December 19, 2014
Making a New Case Against Old Hardware
It won't make the resellers of HP's 3000 hardware happy, but Stromasys has started to make a strong argument against preserving the life of Hewlett-Packard's MPE hardware. In a link inside a video that was attached to a 2015 happy holidays message, we've spotted a 96-second summary that shakes the bones of the assurance there's plenty of parts in the world to support aging 3000 systems.
Maintaining the original MPE-based systems from Hewlett-Packard is risky and difficult, the commercial that's hosted on the Vimeo website says. The software is worth preserving, it continues, and it notes more than 5,000 companies have used the Stromasys Charon technology to enable hardware emulation. The majority of these Stromasys clients have emulated Digital's server hardware to preserve VMS applications.
Of course, there's a mention of emulation's savings versus a full migation. For the customers who are leaving the HP 3000 because the hardware's old, this point might have some traction. The level of support from the original hardware vendor, as well as the end of HP's 3000 manufacturing, drove a significant number of migrations in the past. The Stromasys argument states that with new hardware, an application suite can be preserved. Customers who remain on their homesteaded systems often say they'd be happier if their futures didn't include the expenses and risks of migrating.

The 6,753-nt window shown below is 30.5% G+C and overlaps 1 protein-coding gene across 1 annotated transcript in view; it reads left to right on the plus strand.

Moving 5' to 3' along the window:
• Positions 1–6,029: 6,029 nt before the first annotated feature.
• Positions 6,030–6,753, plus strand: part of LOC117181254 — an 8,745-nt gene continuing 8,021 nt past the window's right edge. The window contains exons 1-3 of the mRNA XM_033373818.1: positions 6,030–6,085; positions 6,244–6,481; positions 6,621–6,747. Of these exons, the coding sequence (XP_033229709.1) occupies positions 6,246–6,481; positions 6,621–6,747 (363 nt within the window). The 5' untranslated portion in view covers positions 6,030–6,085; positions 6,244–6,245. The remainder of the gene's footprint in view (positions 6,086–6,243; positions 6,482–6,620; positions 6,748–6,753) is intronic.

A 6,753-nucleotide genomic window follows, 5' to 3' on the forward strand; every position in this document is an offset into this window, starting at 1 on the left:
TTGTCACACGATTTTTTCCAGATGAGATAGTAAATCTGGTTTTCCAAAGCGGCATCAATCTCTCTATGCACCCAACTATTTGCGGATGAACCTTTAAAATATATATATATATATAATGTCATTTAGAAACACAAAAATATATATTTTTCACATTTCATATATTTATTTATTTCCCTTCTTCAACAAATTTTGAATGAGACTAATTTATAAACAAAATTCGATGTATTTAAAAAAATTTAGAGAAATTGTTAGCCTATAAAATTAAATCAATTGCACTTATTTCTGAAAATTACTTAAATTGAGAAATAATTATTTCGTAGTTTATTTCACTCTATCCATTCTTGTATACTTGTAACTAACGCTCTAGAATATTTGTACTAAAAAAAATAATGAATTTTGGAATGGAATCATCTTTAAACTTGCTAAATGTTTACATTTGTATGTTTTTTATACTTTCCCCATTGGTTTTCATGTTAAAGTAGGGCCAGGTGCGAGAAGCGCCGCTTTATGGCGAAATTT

There's a short reference to cloud-based Charon installations amid the message, too. In that level of solution, investment in the powerful Intel-based hardware is exchanged for a typical cloud-rental fee. In some cases, the investment in the hardware required to emulate HP-branded 3000 servers can be substantial.
Most interesting, Stromasys now has offered MPE support among the services it sells. It's right there alongside VMS and Solaris software support. The company hasn't issued a press release and there aren't details immediately available on the levels of operating system support, or the staff which will be supplying it.
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December 17, 2014
MB Foster extends Ability Commerce's retail